#1351 self-tests failing


I patched the self-test script in the subversion trunk
to run, and it reported some regressions/failures:

Failure count: 12 (of 756)


  • elsapo

    elsapo - 2006-10-08

    Logged In: YES

    I'm currently seeing the first failure as test#42:

    ..\..\Build\MergeDebug\WinMerge.exe /noprefs /minimize /ub
    -b m/t002a.txt m/t002b.txt

    Note that it passes the unix & windows versions of the same

    Note also that I've built a patch against recent
    (post-2.8.7) diffutils to incorporate mac handling, by
    adopting the changes I did in WinMerge into the new
    diffutils. But, my revised diffutils is first failing on
    this exact same test, which goes to show, I suppose, that
    I've "correctly" merged in the latest WinMerge version
    including this bug.

  • Kimmo Varis

    Kimmo Varis - 2006-10-10

    Logged In: YES

    Umm.. So this adds some checks for Mac line-endings?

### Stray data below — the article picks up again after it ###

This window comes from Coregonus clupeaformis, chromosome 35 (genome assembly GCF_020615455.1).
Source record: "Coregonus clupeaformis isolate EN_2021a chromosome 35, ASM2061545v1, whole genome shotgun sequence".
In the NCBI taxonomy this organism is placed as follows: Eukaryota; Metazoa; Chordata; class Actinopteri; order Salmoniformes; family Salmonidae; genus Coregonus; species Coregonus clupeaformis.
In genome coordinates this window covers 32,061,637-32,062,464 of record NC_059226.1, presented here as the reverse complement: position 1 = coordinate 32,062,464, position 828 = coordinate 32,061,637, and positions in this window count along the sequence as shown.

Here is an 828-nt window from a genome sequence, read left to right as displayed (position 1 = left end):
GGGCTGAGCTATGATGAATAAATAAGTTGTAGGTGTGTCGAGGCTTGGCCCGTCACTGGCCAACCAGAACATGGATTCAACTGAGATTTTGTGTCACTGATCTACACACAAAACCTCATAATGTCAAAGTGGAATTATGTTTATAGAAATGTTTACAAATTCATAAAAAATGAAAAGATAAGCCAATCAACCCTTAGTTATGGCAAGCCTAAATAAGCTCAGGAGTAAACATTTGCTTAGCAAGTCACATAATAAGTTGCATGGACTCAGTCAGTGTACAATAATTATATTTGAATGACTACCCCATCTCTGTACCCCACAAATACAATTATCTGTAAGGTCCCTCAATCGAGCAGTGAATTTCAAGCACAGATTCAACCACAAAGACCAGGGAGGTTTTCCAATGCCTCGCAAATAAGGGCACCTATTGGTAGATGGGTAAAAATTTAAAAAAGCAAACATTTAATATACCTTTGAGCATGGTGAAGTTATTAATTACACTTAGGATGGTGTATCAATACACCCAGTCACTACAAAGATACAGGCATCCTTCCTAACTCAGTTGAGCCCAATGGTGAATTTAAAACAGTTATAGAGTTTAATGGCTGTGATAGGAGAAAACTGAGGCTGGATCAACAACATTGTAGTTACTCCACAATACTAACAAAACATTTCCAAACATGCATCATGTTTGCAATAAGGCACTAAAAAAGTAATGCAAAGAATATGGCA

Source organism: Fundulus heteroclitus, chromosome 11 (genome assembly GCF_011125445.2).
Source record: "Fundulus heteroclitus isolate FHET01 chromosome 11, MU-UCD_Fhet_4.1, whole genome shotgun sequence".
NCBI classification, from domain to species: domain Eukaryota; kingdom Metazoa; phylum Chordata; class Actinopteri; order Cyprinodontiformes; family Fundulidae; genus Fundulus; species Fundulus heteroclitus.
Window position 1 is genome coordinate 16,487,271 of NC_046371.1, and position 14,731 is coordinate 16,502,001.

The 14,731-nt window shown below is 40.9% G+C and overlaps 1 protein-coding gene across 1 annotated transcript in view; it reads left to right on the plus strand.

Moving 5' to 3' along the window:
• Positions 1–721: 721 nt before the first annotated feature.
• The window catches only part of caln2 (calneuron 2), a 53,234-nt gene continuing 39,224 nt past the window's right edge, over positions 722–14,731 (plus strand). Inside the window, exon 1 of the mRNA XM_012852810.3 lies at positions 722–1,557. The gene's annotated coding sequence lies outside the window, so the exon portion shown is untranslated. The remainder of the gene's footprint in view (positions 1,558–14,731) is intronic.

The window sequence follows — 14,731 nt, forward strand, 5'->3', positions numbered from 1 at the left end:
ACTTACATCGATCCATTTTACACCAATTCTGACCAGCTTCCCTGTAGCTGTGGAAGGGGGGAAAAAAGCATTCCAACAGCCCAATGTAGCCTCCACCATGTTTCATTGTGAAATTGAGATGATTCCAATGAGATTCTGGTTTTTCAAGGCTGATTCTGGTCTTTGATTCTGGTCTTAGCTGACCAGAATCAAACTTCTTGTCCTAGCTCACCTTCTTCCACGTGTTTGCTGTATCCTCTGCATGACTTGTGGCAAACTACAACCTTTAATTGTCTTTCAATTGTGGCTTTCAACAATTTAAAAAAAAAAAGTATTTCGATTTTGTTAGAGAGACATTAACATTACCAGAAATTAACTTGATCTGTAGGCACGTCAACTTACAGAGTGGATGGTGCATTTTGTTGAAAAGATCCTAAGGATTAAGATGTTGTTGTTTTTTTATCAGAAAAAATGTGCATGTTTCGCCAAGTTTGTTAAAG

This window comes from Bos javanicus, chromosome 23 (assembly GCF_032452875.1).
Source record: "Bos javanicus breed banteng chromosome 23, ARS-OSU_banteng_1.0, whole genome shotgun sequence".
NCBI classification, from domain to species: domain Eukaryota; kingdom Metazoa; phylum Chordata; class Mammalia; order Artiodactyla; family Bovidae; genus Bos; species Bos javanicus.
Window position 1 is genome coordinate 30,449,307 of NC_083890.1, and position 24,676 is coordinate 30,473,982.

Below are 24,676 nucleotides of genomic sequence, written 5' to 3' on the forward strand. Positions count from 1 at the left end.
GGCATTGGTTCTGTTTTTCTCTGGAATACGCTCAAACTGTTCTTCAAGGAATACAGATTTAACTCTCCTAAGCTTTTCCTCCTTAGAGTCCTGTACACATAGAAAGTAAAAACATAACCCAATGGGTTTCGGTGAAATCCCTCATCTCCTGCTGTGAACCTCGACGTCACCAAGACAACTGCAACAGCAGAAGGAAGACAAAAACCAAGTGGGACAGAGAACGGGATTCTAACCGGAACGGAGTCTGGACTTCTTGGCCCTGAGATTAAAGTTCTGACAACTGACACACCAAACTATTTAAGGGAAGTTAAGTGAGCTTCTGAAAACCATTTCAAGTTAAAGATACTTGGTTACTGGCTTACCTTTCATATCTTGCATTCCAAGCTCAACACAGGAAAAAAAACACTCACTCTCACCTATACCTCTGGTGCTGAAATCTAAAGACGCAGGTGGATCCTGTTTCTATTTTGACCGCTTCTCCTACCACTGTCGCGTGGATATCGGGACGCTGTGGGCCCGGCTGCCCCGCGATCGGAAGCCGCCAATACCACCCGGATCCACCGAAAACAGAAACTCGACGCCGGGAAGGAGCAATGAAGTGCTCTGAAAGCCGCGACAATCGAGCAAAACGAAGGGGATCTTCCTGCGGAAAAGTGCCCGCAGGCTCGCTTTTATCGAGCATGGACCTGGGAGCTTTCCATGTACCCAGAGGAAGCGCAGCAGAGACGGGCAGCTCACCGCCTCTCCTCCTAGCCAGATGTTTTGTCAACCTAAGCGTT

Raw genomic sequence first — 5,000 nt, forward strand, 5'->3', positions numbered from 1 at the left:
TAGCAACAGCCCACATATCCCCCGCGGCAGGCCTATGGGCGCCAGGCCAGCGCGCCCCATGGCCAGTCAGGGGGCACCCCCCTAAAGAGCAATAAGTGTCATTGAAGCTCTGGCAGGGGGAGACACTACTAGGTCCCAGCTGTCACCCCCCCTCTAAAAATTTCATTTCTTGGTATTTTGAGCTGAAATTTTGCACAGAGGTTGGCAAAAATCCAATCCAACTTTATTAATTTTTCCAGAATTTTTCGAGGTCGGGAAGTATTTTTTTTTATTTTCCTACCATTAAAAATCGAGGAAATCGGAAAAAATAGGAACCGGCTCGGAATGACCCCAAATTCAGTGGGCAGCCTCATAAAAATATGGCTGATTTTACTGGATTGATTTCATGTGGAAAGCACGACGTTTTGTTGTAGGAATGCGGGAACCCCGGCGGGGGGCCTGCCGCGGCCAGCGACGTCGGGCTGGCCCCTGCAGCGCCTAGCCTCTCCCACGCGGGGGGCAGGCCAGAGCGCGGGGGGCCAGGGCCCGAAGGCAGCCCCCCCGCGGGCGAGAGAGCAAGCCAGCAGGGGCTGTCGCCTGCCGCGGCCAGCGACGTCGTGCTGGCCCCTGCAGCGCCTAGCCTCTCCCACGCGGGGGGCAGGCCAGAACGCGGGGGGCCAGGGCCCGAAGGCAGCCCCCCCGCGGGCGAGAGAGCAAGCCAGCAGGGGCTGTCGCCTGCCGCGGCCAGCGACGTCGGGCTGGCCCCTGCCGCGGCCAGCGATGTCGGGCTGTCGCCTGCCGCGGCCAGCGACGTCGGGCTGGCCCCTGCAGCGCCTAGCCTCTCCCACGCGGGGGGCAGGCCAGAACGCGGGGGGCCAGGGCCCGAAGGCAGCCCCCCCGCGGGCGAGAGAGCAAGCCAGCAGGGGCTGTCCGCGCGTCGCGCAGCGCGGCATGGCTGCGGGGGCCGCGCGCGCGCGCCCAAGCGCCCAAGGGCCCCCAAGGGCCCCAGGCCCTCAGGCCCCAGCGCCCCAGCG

Does this work? Lets see if I understand the code correctly,
    there are loops like:
    while ((c = *p++) != '\n' && (c != '\r' || *p == '\n'))
    which ends when c is '\n' or c + 1 is '\r' or p (next char)
    is '\n'. And c + 1 is same as p. So obviously that does not
    cover the case when c is '\r.

    So seems the added code is correctly covering the missing case.

    BUT that original code really could be written a lot more
    clearly than it is. :(

  • elsapo

    elsapo - 2006-10-10

    Logged In: YES

    Your summary didn't sound correct to me.

    Let me try -- this is what I think:

    while ((c = *p++) != '\n' && (c != '\r' || *p == '\n'))

    ends when
    c is '\n'
    c is '\r' and *p is not '\n'

    Note: p[-1] is the same as c, or (I think) &c + 1 is p

    Original diffutils had lots of loops like so

    while ((c == *p++) != '\n')

    I agree this isn't really clear, but in defense of
    diffutils, it is a very popular idiom in C programming.

    Adding the logic for the other line returns to it
    really makes a mess tho -- we get this that you quoted:

    while ((c = *p++) != '\n' && (c != '\r' || *p == '\n'))

    and that is hard to grasp immediately unless you're familiar
    with it.

    Note: There were worse loops -- somewhere there is a note
    saying I deliberately unrolled one of them into separate
    statements because it is just too complicated to look at as
    a single statement.

  • Kimmo Varis

    Kimmo Varis - 2006-11-21
    • priority: 5 --> 2

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